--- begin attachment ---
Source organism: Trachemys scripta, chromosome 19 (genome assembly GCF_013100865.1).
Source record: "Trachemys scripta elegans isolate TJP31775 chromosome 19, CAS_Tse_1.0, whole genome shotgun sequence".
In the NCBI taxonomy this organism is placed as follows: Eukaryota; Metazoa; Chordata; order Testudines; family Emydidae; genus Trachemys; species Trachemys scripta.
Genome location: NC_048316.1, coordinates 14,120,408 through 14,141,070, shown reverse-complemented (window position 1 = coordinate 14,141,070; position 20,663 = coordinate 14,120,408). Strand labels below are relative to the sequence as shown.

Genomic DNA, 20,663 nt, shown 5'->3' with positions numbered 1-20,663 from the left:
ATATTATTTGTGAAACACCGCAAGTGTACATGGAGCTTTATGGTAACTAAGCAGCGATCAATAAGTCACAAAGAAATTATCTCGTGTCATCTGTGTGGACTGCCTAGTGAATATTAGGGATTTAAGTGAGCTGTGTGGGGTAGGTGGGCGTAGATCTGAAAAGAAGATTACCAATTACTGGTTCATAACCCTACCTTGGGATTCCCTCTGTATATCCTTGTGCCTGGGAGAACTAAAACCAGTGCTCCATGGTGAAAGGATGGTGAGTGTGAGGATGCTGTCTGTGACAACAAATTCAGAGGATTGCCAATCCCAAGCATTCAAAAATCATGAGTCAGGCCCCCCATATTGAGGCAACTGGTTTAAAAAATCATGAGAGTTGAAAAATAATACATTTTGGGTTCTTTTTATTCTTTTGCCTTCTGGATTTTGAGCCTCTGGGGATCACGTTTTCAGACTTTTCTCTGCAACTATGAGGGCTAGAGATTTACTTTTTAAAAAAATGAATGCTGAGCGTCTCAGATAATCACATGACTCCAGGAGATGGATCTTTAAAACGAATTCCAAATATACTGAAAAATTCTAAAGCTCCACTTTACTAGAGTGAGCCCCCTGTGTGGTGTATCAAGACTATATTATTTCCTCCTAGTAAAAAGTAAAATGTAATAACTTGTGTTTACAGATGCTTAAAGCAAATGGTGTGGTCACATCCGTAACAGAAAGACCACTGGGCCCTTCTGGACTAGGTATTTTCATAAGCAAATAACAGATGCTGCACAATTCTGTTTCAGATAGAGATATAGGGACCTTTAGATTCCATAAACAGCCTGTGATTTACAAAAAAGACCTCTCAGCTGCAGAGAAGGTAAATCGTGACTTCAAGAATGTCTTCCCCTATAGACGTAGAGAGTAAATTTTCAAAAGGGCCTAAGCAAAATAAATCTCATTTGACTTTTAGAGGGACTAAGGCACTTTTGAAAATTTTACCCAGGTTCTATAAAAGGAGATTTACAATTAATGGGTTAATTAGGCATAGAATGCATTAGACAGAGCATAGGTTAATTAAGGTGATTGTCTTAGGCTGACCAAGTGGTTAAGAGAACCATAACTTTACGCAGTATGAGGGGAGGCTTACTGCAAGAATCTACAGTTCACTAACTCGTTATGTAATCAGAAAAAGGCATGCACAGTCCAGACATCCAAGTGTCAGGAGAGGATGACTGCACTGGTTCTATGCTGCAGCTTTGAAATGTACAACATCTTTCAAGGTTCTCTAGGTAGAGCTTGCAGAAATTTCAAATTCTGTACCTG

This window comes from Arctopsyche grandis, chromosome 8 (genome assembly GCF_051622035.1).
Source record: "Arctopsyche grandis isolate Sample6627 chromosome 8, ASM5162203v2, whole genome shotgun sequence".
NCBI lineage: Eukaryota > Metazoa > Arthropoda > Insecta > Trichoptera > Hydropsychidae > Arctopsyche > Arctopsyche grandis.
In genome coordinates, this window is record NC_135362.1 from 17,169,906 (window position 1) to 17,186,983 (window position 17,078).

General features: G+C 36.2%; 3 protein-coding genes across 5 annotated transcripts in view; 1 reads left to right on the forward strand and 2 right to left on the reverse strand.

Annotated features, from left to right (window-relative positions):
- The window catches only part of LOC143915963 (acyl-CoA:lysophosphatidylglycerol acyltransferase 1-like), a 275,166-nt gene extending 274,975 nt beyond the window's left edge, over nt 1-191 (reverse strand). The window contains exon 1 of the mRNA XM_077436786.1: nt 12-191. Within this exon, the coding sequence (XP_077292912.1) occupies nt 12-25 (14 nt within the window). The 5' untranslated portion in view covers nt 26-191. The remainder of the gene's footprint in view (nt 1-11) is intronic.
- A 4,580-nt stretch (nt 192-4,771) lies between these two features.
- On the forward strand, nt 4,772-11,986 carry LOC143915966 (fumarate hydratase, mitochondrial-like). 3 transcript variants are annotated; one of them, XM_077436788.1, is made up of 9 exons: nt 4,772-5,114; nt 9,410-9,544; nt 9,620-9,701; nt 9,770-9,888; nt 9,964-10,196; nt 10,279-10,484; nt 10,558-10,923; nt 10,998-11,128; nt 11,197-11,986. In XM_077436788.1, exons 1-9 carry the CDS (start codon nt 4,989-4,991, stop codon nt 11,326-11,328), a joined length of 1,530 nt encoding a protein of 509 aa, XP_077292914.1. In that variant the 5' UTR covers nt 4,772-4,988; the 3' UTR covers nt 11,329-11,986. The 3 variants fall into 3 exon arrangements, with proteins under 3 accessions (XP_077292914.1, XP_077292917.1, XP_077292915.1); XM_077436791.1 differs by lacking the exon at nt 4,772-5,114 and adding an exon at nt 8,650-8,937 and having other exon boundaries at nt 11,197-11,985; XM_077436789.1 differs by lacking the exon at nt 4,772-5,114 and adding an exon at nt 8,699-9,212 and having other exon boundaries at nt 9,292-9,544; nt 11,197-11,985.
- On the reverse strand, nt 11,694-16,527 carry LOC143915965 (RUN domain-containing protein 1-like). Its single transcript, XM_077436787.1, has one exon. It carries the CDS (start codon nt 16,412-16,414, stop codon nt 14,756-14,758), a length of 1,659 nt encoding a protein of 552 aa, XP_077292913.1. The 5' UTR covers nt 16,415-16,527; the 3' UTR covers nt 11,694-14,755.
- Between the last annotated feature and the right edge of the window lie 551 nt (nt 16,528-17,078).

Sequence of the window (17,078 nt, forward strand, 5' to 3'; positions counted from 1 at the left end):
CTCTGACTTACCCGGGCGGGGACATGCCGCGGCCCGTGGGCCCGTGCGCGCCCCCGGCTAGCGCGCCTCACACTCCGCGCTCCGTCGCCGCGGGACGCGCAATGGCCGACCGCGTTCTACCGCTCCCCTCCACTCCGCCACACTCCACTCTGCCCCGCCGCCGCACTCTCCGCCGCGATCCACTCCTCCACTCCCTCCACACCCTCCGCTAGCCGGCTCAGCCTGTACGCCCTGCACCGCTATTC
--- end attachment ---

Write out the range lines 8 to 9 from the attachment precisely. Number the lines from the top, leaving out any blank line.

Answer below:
Source record: "Arctopsyche grandis isolate Sample6627 chromosome 8, ASM5162203v2, whole genome shotgun sequence".
NCBI lineage: Eukaryota > Metazoa > Arthropoda > Insecta > Trichoptera > Hydropsychidae > Arctopsyche > Arctopsyche grandis.